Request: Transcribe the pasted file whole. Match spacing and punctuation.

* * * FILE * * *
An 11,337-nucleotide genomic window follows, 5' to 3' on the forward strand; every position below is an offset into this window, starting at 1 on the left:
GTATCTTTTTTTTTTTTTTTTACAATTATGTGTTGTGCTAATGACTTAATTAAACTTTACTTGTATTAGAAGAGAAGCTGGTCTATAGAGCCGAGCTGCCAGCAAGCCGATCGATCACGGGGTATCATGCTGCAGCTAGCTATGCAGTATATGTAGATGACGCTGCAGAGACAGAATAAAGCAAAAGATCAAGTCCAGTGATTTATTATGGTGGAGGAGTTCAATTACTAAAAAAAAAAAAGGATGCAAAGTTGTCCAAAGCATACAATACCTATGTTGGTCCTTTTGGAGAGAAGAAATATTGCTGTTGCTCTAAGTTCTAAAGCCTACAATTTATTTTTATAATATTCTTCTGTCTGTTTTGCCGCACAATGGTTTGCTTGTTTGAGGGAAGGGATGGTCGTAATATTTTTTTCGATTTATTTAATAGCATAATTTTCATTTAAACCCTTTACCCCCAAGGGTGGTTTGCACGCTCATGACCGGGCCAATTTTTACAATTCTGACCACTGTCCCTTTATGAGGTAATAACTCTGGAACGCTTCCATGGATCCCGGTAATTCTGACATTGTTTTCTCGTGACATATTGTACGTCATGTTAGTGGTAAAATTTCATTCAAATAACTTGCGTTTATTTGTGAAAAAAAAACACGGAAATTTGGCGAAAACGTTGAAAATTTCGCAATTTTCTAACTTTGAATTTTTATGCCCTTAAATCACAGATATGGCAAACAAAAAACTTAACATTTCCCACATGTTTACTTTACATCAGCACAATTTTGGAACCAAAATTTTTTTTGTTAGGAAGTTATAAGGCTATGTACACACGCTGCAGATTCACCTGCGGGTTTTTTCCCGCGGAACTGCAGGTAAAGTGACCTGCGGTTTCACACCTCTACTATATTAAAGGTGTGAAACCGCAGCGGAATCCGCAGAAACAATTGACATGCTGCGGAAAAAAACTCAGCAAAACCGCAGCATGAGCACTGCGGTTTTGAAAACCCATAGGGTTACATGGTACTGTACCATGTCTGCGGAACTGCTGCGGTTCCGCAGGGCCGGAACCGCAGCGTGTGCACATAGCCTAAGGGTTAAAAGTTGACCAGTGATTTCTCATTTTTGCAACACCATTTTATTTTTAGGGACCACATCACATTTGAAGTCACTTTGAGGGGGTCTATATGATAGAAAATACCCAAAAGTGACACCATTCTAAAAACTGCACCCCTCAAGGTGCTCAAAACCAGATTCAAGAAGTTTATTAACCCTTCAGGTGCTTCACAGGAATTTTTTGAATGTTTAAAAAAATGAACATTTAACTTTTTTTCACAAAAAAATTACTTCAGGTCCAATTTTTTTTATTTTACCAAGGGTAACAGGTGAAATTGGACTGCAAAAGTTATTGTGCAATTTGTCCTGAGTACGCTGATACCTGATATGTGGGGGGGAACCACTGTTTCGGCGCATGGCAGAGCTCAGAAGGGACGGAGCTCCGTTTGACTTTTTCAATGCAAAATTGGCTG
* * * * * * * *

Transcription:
An 11,337-nucleotide genomic window follows, 5' to 3' on the forward strand; every position below is an offset into this window, starting at 1 on the left:
GTATCTTTTTTTTTTTTTTTTACAATTATGTGTTGTGCTAATGACTTAATTAAACTTTACTTGTATTAGAAGAGAAGCTGGTCTATAGAGCCGAGCTGCCAGCAAGCCGATCGATCACGGGGTATCATGCTGCAGCTAGCTATGCAGTATATGTAGATGACGCTGCAGAGACAGAATAAAGCAAAAGATCAAGTCCAGTGATTTATTATGGTGGAGGAGTTCAATTACTAAAAAAAAAAAAGGATGCAAAGTTGTCCAAAGCATACAATACCTATGTTGGTCCTTTTGGAGAGAAGAAATATTGCTGTTGCTCTAAGTTCTAAAGCCTACAATTTATTTTTATAATATTCTTCTGTCTGTTTTGCCGCACAATGGTTTGCTTGTTTGAGGGAAGGGATGGTCGTAATATTTTTTTCGATTTATTTAATAGCATAATTTTCATTTAAACCCTTTACCCCCAAGGGTGGTTTGCACGCTCATGACCGGGCCAATTTTTACAATTCTGACCACTGTCCCTTTATGAGGTAATAACTCTGGAACGCTTCCATGGATCCCGGTAATTCTGACATTGTTTTCTCGTGACATATTGTACGTCATGTTAGTGGTAAAATTTCATTCAAATAACTTGCGTTTATTTGTGAAAAAAAAACACGGAAATTTGGCGAAAACGTTGAAAATTTCGCAATTTTCTAACTTTGAATTTTTATGCCCTTAAATCACAGATATGGCAAACAAAAAACTTAACATTTCCCACATGTTTACTTTACATCAGCACAATTTTGGAACCAAAATTTTTTTTGTTAGGAAGTTATAAGGCTATGTACACACGCTGCAGATTCACCTGCGGGTTTTTTCCCGCGGAACTGCAGGTAAAGTGACCTGCGGTTTCACACCTCTACTATATTAAAGGTGTGAAACCGCAGCGGAATCCGCAGAAACAATTGACATGCTGCGGAAAAAAACTCAGCAAAACCGCAGCATGAGCACTGCGGTTTTGAAAACCCATAGGGTTACATGGTACTGTACCATGTCTGCGGAACTGCTGCGGTTCCGCAGGGCCGGAACCGCAGCGTGTGCACATAGCCTAAGGGTTAAAAGTTGACCAGTGATTTCTCATTTTTGCAACACCATTTTATTTTTAGGGACCACATCACATTTGAAGTCACTTTGAGGGGGTCTATATGATAGAAAATACCCAAAAGTGACACCATTCTAAAAACTGCACCCCTCAAGGTGCTCAAAACCAGATTCAAGAAGTTTATTAACCCTTCAGGTGCTTCACAGGAATTTTTTGAATGTTTAAAAAAATGAACATTTAACTTTTTTTCACAAAAAAATTACTTCAGGTCCAATTTTTTTTATTTTACCAAGGGTAACAGGTGAAATTGGACTGCAAAAGTTATTGTGCAATTTGTCCTGAGTACGCTGATACCTGATATGTGGGGGGGAACCACTGTTTCGGCGCATGGCAGAGCTCAGAAGGGACGGAGCTCCGTTTGACTTTTTCAATGCAAAATTGGCTG